unrhythmic clashing of weapons, designed, some writers think, to overpower the cries of
If this suggestion be
correct it would seem to indicate that, if the Dance of the Kouretes was originally an
Initiation Dance, that of the Korybantes was Sacrificial in character. We shall see later
that certain features in the surviving forms of the Sword Dance also point in this
The interest of the Korybantes for our investigation lies in the fact
that here again we have the Sword Dance in close and intimate connection with the worship
of the Vegetation Spirit, and there can be no doubt that here, as elsewhere, it was held
to possess a stimulating virtue.
A noticeable point in the modern survivals of these Dances is that the
Dance proper is combined with a more or less coherent dramatic action. The Sword Dance
originally did not stand alone, but formed part of a Drama, to the action of which it may
be held to have given a cumulative force.
On this point I would refer the reader to Professor von Schroeder's
book, where this aspect of the Dance is fully discussed17.
We have already spoken of the
Maruts, and their dramatic connection with Indra; the Greek Dancers offer us no direct
parallel, though the connection of the Kouretes with the infant
Zeus may quite possibly indicate the existence in the original form of the Dance, of a
more distinctly dramatic element.
We have, however, in the Roman Salii a connecting link which proves beyond all doubt that our
modern dances, and analogous representations, are in fact genuine survivals of primitive
ceremonies, and in no way a mere fortuitous combination of originally independent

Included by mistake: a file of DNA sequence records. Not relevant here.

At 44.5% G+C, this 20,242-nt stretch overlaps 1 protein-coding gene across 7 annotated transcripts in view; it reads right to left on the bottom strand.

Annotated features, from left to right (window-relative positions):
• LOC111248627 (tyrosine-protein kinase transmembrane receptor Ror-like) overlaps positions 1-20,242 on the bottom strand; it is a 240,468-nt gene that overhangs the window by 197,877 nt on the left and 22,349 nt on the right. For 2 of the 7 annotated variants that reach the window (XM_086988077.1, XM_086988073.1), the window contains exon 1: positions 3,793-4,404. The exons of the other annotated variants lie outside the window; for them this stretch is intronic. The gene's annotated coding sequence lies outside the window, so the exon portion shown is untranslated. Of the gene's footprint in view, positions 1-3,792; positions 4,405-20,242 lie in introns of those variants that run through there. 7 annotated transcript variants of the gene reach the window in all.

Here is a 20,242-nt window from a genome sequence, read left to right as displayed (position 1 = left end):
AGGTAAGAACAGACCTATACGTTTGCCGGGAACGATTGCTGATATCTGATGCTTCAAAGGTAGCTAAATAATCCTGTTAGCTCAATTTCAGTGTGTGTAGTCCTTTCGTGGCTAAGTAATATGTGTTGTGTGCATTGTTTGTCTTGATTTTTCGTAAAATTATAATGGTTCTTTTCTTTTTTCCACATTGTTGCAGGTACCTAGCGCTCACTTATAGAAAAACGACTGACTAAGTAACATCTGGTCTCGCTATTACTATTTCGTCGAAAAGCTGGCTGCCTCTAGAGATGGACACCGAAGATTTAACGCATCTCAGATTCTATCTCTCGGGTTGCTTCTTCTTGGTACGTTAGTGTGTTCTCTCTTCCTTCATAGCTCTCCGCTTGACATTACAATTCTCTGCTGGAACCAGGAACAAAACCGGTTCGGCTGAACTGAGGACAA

The Salii formed a college of priests, twelve in number, dedicated to
the service of Mars, who, it is important to remember, was originally a god of growth and
vegetation, a Spring Deity, who bestowed his name on the vernal month of March; only by
degrees did the activities of the god become specially connected with the domain of War18.
There seem to have been two groups of
Salii, one having their college
on the Palatine, the other on the Quirinal; the first were the more important. The
Quirinal group shared in the celebrations of the latter part of the month only.
The first of March was the traditional birthday of Mars, and from that
date, during the whole of the month, the Salii offered sacrifices and performed dances in
his honour. They wore pointed caps, or helmets, on their head, were girt with swords, and
carried on the left arm shields, copied from the 'ancilia' or traditional shield of Mars,
fabled to have fallen from heaven. In their right hand they bore a small lance.
Dionysus of Halicarnassus, in a passage describing the
Salii, says, "
they carried in their right hand a spear, or staff, or something of that sort." Miss
Harrison, quoting this passage, gives a reproduction of a bas-relief representing the
Salii carrying what she says " are clearly drumsticks." (As a matter of fact
they very closely resemble the 'Wands' which in the Tarot cards sometimes represent the
Miss Harrison suggests that the original shields were made of skins,
stretched upon a frame, and beaten by these 'drumsticks.' This may quite well have been
the case, and it would bear out my contention that the original contact of weapon and
shield was designed rather as a rhythmic accompaniment to the Dance, than as a display of
skill in handling sword and lance, i.e., that these dances were not primarily warlike
At the conclusion of their songs the Salii invoked Mamurius
the smith who was fabled to have executed the copies of the original shield, while on the
14th of March, a man, dressed in skins, and supposed to represent the aforesaid smith, was
led through the streets, beaten by the Salii with rods, and thrust out of the city.